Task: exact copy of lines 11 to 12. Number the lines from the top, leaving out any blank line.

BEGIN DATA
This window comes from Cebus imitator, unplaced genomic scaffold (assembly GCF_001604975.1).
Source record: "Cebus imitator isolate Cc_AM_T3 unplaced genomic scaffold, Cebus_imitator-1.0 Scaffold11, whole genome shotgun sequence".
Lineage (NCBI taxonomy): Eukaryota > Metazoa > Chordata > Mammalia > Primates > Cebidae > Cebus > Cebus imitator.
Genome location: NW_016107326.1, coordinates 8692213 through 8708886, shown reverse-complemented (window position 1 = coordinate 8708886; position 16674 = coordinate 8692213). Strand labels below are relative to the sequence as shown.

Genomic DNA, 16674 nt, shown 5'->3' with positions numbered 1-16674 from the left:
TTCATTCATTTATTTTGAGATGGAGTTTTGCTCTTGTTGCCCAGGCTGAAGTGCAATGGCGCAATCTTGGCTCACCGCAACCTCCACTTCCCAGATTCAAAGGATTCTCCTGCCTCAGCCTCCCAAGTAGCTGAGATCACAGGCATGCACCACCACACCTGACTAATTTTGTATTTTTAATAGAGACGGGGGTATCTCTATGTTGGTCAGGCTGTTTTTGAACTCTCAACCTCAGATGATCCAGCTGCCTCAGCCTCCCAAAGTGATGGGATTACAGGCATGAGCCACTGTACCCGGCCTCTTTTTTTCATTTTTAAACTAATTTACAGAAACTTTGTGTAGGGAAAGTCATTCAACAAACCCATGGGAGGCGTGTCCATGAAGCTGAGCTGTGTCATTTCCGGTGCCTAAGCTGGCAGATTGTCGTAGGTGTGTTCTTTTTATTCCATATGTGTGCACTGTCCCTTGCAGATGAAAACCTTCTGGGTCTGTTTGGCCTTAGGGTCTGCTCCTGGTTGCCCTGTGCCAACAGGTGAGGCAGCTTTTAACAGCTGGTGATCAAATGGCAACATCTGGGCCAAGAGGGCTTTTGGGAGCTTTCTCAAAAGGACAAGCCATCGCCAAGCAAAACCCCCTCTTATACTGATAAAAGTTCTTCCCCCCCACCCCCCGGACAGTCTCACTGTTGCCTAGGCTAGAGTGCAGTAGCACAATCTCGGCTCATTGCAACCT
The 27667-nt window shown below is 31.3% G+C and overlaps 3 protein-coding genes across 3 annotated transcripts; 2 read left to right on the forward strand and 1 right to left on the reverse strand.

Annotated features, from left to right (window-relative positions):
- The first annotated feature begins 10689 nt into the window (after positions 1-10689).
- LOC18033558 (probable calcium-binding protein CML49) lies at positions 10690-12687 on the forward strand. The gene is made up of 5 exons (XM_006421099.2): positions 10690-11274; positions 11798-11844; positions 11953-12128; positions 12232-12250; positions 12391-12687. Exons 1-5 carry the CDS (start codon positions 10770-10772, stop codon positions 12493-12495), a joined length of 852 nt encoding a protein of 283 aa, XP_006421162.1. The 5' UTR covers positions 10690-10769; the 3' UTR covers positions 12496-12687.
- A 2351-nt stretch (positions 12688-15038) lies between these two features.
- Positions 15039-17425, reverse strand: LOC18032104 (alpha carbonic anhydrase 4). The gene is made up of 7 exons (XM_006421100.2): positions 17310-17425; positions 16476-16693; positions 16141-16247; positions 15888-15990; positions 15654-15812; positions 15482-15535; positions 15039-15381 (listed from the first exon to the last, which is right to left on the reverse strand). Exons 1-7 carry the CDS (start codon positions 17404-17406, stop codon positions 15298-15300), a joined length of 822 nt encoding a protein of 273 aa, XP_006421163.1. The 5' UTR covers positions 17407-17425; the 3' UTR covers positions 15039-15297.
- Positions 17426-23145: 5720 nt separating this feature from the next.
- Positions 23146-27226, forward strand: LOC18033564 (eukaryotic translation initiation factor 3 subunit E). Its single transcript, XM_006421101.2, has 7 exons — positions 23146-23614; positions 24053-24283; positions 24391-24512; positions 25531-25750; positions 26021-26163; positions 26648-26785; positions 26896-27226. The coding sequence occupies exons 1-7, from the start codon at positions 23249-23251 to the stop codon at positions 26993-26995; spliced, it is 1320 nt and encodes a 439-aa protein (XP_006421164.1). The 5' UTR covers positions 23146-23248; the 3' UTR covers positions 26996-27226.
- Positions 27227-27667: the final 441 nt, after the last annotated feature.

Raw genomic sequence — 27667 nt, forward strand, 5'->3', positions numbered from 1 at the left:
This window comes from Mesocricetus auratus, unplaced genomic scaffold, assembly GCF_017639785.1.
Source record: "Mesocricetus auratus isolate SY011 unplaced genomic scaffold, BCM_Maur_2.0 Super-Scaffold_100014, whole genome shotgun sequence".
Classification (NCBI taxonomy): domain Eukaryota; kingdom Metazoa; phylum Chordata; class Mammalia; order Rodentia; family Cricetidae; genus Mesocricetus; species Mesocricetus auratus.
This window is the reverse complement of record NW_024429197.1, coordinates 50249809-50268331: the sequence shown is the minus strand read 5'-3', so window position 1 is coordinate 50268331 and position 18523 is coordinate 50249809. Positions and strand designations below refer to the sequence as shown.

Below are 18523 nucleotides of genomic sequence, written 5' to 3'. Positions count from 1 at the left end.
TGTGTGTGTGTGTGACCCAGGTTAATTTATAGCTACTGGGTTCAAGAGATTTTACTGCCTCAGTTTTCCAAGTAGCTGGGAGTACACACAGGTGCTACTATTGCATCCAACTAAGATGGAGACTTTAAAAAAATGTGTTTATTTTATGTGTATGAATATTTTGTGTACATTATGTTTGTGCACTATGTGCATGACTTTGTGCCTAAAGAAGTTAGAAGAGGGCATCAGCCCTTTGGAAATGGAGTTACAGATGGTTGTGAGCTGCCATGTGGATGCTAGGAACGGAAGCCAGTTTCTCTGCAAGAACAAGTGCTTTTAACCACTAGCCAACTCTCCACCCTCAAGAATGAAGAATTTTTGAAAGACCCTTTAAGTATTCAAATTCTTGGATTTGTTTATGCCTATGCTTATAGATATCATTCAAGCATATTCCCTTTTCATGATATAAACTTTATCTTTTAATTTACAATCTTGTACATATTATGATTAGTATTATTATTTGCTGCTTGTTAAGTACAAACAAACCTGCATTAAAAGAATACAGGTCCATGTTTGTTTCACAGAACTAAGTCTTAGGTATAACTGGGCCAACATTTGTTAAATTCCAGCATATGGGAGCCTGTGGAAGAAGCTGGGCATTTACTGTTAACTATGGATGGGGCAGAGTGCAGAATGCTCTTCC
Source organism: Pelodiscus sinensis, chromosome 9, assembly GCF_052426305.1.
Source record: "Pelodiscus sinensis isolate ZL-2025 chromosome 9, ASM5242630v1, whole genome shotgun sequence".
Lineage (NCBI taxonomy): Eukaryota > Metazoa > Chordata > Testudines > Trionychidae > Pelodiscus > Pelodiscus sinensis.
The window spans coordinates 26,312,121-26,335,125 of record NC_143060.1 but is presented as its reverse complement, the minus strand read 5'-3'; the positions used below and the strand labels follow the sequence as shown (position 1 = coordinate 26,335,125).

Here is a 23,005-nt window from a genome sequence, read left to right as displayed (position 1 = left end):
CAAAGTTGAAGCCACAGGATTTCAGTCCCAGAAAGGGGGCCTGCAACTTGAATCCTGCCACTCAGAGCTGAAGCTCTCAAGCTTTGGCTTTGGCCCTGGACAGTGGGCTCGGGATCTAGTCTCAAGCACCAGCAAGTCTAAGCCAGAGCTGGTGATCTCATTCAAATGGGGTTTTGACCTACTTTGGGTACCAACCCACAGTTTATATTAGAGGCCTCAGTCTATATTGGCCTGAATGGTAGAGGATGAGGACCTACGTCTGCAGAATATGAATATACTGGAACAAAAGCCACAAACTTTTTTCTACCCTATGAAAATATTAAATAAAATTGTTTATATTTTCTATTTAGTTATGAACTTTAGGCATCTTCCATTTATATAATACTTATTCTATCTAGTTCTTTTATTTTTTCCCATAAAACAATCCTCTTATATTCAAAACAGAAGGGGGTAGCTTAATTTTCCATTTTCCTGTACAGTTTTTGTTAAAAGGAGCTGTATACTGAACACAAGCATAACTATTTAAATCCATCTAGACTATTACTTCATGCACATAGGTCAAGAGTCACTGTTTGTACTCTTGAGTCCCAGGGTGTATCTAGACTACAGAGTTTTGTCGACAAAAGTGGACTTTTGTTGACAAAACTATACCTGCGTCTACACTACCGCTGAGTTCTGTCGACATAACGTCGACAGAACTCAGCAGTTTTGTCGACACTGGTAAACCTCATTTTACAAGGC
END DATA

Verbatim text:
- A 2351-nt stretch (positions 12688-15038) lies between these two features.
- Positions 15039-17425, reverse strand: LOC18032104 (alpha carbonic anhydrase 4). The gene is made up of 7 exons (XM_006421100.2): positions 17310-17425; positions 16476-16693; positions 16141-16247; positions 15888-15990; positions 15654-15812; positions 15482-15535; positions 15039-15381 (listed from the first exon to the last, which is right to left on the reverse strand). Exons 1-7 carry the CDS (start codon positions 17404-17406, stop codon positions 15298-15300), a joined length of 822 nt encoding a protein of 273 aa, XP_006421163.1. The 5' UTR covers positions 17407-17425; the 3' UTR covers positions 15039-15297.